10 x Stand Up Paddle Boarding Tips For Every Beginner
Learning how to stand up paddle board (SUP) takes time and patience. Staying upright and dry is only a small part of what you need to master when you hit the water with your board.
These 10 tips make stand up paddle boarding for beginners easy and fun - and, most of all, safe.
1. Safety first
Before hitting the water - whether it's at the beach, a river or lake - safety must be your number one priority. Stand up paddle boarding can sap your energy pretty quickly while your body adapts to the physical demands of the activity, so make sure you've had something to eat, and that you're well hydrated before getting into the action. You should always have plenty of food and water on hand for replenishing your energy after a paddle session as well.
No matter how active your lifestyle, it's important you do a series of warm-up stretches before hitting the water. Make sure you give your entire body a good stretch but pay particular attention to your lower back and your core abdominal muscles, because they're the areas of your body that will be carrying the greatest load when you're on the water.
As well as keeping your energy levels up and doing some warm-up stretches, sun protection - such as breathable headwear, SPF 50 sunscreen and a UPF 50+ rashie - is another safety consideration. Wearing a life vest or personal flotation device that meets AS 4758.1 is another important tip for stand up paddle board beginners.
2. Choose the right board
Start with the board that's right for you. By having the right board, it's so much easier to balance and stay upright. It also makes it easier to control and navigate in the water.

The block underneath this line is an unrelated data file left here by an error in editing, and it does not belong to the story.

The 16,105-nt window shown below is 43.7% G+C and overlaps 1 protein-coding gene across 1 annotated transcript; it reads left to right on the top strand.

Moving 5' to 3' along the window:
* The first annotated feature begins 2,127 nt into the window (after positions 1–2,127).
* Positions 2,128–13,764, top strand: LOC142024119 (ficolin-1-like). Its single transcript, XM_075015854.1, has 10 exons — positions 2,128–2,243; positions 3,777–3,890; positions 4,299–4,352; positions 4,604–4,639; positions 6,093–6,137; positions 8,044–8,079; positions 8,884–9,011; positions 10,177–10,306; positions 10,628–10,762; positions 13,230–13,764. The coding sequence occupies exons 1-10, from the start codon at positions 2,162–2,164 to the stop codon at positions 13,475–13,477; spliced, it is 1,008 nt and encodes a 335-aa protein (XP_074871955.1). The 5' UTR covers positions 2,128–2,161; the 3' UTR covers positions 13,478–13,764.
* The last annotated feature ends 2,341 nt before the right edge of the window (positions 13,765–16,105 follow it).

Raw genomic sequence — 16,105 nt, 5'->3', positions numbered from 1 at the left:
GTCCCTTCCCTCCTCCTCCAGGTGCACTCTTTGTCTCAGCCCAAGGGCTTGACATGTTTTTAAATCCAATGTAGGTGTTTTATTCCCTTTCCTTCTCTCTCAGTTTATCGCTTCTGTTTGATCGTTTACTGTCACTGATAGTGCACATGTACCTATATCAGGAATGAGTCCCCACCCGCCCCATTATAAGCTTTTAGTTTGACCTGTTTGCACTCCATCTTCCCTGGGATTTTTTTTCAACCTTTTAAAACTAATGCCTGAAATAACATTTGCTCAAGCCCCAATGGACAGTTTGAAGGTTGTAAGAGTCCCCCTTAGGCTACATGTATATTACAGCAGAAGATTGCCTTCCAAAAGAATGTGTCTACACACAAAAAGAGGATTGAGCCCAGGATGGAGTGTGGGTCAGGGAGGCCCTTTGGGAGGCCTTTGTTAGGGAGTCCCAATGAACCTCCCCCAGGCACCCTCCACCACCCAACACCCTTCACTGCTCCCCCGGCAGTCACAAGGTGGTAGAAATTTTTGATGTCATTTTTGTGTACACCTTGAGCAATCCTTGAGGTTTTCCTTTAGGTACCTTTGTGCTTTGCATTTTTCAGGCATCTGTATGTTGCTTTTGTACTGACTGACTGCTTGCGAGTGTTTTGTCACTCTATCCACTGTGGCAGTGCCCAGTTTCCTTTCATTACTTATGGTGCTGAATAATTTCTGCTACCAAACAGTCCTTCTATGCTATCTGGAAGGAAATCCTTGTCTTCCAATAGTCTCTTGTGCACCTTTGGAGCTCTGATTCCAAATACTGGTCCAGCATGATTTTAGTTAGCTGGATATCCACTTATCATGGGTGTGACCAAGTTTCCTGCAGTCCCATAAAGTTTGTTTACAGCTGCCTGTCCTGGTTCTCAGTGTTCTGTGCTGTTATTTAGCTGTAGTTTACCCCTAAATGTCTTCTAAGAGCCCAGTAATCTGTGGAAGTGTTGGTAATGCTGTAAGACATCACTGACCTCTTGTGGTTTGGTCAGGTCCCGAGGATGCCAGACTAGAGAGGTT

If you have a board that's too fast, too light or not strong enough for the types of paddle boarding you want to do, you not only increase the chance of hurting yourself but you could also find yourself getting in the way of more experienced riders and causing an avoidable collision.
3. Use a leg rope
Tethering yourself to your board with a leg rope is an important safety tip, no matter how experienced you are at stand up paddle boarding. When you're learning the art of paddling, you're going to cop the inevitable wipeout or two, and a leg rope prevents you from being separated from your board, especially in windy or rough conditions.
It's important you choose a quality leg rope that's strong enough not to break from your SUP when the going gets tough, and detaches from your leg or ankle with ease when required.
Paddle leashes can also be a smart investment for beginners; however, be careful not to get yourself too tangled up with leads when learning the ropes (pardon the pun).
4. Learn how to fall
Believe it or not, there's a right way to fall off your SUP! And, let's face it, as a beginner, you're going to do some falling before you get the hang of it. In fact, falling off your board is a constant part of paddle boarding, no matter how experienced you are!
Whether you're riding waves and currents, or something a little bit more manageable like a river or lake, knowing how to fall off the right way is about minimising your chance of injury.
Always fall to the side and away from your SUP. Your leg rope will make sure you don't lose your board. Falling over the front of your board is dangerous. It's likely to finish with you getting hit in the head or face by what is a pretty big and heavy board, leaving you with some nasty cuts and scratches - or worse, a broken nose, cheekbone or concussion.